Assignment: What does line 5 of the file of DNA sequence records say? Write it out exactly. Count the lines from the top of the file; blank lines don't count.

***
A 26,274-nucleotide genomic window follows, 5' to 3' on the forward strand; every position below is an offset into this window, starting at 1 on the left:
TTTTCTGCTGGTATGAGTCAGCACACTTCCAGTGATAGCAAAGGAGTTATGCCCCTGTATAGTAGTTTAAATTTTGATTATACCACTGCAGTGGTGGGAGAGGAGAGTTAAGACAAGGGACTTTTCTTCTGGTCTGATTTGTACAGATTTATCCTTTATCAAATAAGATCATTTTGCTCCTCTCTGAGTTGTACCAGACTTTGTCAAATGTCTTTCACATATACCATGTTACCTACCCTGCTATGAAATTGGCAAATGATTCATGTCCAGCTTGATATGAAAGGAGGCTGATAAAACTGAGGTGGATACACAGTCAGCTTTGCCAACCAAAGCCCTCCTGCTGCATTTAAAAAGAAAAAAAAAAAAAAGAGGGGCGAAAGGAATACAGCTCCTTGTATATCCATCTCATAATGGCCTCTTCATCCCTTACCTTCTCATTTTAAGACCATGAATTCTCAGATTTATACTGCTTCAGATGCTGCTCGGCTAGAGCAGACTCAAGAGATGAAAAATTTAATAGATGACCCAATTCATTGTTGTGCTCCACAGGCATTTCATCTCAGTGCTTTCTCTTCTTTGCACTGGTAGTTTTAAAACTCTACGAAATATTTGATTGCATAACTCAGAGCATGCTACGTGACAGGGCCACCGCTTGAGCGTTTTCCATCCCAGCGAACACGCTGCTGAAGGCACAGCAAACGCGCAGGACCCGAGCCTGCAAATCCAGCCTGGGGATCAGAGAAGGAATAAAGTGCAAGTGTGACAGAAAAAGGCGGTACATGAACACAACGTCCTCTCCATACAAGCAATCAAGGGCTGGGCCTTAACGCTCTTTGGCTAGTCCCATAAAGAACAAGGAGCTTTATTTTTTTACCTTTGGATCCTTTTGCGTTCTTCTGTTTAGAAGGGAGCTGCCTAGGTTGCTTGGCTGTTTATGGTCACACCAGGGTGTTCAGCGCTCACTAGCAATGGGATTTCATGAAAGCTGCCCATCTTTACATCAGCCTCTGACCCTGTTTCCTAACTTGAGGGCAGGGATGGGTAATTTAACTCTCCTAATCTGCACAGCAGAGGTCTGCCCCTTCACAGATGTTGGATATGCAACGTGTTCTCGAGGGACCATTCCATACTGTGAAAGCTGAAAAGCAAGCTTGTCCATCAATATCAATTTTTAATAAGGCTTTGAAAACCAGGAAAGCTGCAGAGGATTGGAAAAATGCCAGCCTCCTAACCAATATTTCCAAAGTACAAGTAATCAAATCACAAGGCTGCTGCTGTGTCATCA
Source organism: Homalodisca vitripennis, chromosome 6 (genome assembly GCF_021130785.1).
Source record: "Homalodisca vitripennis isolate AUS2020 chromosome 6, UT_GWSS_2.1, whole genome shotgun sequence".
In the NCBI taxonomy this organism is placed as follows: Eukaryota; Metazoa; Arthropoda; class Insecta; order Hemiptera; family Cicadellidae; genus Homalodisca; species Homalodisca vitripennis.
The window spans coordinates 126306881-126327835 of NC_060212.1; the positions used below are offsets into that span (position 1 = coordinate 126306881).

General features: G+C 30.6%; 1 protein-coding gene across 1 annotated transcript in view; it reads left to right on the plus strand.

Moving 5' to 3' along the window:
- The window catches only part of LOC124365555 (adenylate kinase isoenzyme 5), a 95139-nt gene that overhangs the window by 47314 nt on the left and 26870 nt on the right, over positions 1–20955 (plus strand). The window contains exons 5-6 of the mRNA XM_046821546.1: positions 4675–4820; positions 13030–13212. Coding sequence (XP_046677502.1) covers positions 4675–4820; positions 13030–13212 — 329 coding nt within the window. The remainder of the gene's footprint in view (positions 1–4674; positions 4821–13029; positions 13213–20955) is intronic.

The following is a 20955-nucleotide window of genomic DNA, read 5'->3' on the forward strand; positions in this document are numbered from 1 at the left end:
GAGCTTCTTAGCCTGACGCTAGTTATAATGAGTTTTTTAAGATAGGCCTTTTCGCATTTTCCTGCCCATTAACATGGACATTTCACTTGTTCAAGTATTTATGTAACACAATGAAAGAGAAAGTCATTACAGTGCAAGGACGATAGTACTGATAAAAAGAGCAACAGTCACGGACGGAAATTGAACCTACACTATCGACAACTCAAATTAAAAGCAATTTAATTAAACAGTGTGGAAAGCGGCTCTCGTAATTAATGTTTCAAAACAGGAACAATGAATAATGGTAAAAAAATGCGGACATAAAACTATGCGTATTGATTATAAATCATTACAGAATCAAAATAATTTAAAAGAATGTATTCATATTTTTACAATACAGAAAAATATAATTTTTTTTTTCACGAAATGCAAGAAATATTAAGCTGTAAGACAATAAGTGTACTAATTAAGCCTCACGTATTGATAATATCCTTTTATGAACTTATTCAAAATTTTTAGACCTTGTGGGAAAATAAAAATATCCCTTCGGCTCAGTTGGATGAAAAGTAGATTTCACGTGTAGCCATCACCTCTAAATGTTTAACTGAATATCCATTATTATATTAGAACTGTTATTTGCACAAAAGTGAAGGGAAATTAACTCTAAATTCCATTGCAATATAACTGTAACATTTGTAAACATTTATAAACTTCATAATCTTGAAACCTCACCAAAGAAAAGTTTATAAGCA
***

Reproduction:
In the NCBI taxonomy this organism is placed as follows: Eukaryota; Metazoa; Arthropoda; class Insecta; order Hemiptera; family Cicadellidae; genus Homalodisca; species Homalodisca vitripennis.